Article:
Monday, October 28, 2013

The Crap State of Children's Literature

I get books from the library for our kids. My general rule is the book has to be published before 1970 to be worthwhile. We read newer books, like Pseudonymous Bosch's Secret Series and Joshua Lacey's Grk books, but they're like watching episodes of The Fall Guy or eating peanut butter fudge: highly entertaining, but detrimental in excess. Right now I'm reading The Bronze Bow (Elizabeth George Speare's 1962 Newbery Medal winner) with Articulate Joe and The Long Way Home by Margot Benary-Isbert (1959) to all three of the older kids.

What's wrong with modern children's books? They seek to validate rather than shape. They're full of characters "just like you!" who learn that it's "okay" to be just like you. If the characters have opinions about anything, they tend to learn that other opinions are just as valid. But Speare's Daniel learns that his disappointment in the teachings of Jesus is his own problem, and Benary-Isbert's Christoph experiences the oppression of statism in a real-life state, not in Panem. These books teach the superiority of Christian humility and pacifism to the state of war, and of individual liberty to collectivism.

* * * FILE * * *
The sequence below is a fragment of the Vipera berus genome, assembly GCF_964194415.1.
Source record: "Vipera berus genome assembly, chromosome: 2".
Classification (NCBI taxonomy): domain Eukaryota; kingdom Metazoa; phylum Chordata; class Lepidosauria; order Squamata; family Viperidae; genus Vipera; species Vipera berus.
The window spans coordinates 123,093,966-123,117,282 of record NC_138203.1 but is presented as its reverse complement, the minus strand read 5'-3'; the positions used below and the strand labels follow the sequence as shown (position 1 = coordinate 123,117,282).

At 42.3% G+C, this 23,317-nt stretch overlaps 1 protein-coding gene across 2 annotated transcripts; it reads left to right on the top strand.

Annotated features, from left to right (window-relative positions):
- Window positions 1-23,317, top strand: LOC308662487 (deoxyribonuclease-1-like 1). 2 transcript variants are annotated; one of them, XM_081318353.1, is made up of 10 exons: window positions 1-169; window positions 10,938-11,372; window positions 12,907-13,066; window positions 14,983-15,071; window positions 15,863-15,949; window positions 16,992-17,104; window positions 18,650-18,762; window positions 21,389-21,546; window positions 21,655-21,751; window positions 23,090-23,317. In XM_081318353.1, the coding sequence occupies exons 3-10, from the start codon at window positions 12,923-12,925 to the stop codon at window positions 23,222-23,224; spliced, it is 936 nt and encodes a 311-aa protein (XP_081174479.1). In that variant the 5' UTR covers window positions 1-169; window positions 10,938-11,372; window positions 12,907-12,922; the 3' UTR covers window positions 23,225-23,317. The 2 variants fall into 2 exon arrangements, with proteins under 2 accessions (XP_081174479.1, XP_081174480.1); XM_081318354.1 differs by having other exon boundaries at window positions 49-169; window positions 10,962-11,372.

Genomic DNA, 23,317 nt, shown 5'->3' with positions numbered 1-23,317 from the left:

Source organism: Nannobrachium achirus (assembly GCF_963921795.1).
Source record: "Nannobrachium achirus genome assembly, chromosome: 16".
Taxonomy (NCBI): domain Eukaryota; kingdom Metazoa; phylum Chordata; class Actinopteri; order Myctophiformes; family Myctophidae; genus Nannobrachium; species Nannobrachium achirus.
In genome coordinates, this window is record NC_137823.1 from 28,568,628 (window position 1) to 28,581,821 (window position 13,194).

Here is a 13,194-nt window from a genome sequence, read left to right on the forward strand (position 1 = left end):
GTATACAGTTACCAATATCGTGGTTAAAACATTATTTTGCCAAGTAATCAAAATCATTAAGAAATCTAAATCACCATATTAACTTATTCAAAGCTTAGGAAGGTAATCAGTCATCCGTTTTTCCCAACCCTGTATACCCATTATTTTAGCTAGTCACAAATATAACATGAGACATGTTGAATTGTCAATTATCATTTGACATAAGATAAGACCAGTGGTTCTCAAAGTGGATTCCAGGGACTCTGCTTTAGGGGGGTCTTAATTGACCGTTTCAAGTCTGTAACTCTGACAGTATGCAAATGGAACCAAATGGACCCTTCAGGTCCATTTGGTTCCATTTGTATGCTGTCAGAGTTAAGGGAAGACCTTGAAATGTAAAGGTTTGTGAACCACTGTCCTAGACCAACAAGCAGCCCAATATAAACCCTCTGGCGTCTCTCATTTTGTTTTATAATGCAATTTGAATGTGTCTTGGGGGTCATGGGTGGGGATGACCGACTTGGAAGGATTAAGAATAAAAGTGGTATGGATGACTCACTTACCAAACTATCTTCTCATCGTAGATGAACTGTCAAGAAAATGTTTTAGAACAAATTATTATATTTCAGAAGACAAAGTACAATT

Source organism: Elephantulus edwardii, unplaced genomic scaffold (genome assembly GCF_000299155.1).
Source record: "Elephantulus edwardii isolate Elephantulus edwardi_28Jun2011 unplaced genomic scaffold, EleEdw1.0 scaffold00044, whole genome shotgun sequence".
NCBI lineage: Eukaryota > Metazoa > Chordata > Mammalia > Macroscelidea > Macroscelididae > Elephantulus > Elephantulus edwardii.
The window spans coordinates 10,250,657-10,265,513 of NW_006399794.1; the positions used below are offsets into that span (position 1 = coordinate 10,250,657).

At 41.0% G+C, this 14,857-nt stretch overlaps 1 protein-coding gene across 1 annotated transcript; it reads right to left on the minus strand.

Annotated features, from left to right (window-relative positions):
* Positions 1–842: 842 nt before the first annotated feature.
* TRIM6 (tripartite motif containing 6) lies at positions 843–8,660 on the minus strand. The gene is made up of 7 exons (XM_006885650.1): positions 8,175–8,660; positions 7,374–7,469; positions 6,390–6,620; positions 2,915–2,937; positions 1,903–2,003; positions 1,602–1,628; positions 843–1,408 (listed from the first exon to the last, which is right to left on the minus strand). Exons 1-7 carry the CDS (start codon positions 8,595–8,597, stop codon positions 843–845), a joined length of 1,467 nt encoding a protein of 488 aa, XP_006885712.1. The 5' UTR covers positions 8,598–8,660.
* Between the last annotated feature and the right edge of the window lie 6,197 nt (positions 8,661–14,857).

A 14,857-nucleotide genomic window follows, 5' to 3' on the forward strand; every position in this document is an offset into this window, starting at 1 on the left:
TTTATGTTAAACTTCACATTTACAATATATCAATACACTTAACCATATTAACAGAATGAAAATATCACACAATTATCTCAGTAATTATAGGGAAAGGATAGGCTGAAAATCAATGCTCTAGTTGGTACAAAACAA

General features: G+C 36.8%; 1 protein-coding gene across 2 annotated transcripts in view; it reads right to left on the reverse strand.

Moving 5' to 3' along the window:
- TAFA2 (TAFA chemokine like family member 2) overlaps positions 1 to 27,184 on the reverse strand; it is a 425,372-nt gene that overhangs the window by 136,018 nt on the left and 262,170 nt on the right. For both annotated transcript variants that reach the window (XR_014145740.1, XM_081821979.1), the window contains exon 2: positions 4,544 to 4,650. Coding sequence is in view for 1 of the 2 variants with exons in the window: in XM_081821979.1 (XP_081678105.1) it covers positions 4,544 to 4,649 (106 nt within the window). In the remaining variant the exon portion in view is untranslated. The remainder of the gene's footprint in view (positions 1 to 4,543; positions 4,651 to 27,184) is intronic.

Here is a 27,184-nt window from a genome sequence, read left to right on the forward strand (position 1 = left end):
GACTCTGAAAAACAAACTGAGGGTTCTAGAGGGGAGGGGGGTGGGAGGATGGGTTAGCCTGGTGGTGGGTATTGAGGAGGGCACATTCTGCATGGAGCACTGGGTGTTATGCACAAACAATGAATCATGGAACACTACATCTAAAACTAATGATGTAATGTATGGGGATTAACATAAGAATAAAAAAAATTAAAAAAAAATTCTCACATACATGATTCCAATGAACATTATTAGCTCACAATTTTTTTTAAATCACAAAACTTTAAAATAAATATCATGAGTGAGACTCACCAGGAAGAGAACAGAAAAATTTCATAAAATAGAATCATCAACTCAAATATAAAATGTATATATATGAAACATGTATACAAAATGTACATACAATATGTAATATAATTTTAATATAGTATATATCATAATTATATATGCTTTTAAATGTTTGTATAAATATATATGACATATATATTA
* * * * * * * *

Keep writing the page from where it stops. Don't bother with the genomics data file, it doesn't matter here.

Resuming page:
I understand that kids with troubles need to see others experiencing those same troubles and overcoming them. That's helpful. But it seems like you can't get a children's book published today unless the main character is being abused or suffering from a psychosis. Even modern books that hint at dealing with deeper material (such as the Secret Series's dealing with the purpose of life) ends with meaningless platitudes; I maintain that there is supposed to be more to life than "getting to the other side," and on some level the novels function as a kiddie primer on existential-angst-cum-nihilism with their core theme that the "secret to life" is a joke.

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